U.S. Congress takes additional steps to combat spyware

Access Now applauds the U.S. Congress for passing bipartisan legislation to counter foreign commercial spyware that poses a threat to human rights defenders around the world. This legislation will aid efforts to mitigate the threat posed by targeted surveillance technologies, like NSO Group’s notorious Pegasus spyware.

Sec. 6318 of the Intelligence Authorization Act, which was included in the broader 2023 National Defense Authorization Act (NDAA), is primarily aimed at creating protections for U.S. intelligence community personnel. But it could also generate new avenues to address the abusive use of spyware around the world by mandating the U.S. intelligence community report to Congress on dangerous companies and promoting international governmental coordination. President Biden signed the 2023 NDAA into law on Friday, December 23. 

“The proliferation and use of spyware is one of the greatest human rights challenges of our time, and bold U.S. action is critical to meeting this challenge,” said Michael De Dora, Senior Campaigner at Access Now. “While designed to protect the U.S. intelligence community, this legislation will also bolster efforts to restrict the spread of spyware and hold perpetrators accountable. It is an important step that should serve as a standard for governments around the world to emulate.”

This legislation would: 

  • require that the Director of National Intelligence (DNI) annually submit to Congress a classified “watchlist” identifying foreign spyware companies that pose a risk to the U.S. intelligence community;
  • give the Director the authority to prohibit any element of the intelligence community from engaging in business with a company that has acquired such spyware;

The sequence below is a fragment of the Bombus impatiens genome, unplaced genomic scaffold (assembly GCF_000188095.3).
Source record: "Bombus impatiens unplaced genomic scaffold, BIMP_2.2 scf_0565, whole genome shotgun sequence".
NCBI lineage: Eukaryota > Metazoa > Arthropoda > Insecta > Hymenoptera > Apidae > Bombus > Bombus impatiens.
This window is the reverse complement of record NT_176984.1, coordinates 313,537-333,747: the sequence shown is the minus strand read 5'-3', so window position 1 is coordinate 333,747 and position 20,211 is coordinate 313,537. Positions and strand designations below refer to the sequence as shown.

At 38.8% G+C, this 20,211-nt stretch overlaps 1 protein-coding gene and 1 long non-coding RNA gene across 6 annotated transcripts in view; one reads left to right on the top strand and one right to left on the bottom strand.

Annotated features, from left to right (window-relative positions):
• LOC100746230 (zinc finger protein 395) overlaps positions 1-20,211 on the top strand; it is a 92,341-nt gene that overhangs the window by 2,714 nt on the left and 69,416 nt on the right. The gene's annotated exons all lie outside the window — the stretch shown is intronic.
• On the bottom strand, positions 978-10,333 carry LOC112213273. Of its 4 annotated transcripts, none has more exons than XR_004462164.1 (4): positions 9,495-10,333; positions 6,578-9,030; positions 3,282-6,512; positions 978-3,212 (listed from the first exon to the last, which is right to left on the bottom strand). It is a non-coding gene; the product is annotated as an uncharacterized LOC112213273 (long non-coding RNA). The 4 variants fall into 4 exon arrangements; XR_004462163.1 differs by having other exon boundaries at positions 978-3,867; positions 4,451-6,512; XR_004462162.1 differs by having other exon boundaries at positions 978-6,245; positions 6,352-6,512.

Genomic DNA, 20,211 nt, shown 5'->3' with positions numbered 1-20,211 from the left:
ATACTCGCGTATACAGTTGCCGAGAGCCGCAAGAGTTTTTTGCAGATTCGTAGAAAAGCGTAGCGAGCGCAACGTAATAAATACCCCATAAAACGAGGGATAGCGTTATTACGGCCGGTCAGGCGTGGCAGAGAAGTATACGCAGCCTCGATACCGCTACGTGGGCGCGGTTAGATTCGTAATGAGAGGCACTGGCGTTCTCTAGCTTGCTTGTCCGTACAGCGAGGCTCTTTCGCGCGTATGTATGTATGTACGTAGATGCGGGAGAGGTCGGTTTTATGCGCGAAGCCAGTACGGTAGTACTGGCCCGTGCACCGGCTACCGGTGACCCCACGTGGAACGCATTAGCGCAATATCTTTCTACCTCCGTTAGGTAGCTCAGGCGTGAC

• require the DNI to issue standards and best practices for U.S. intelligence personnel to protect their devices against spyware; 
  • require the DNI to alert Congressional intelligence committees when a U.S. intelligence community member’s device has been targeted or compromised; and
  • require the DNI to submit to Congress a report on the potential of the U.S. implementing, with allied countries, a common approach to mitigate risks posed by foreign commercial spyware. 

The 2023 NDAA also includes a bipartisan provision, Section 5589(b), that allows the President to prohibit Americans from providing support to any security agency around the world that has used surveillance technology against journalists, human rights defenders, and opposition politicians. Previously, the President could only block Americans from providing services to a foreign military intelligence agency, not to a civilian intelligence or police-type entity.

This is the second year in a row Congress has included spyware-related provisions in the annual NDAA. Last year, it included a measure directing the State Department to develop a list of spyware purveyors with whom the Department should avoid doing business because of their poor human rights records. Access Now supported that measure. However, the State Department has not yet complied with the law. 

In June, the House Permanent Select Committee on Intelligence held a public hearing on the threats posed by foreign commercial spyware like NSO Group’s Pegasus. NSO was added to the U.S. Department of Commerce’s Entity List in November 2021 along with Candiru. 

Access Now will continue to engage Congress and  the U.S. administration to take further action on spyware and ensure the protection of digital rights around the world.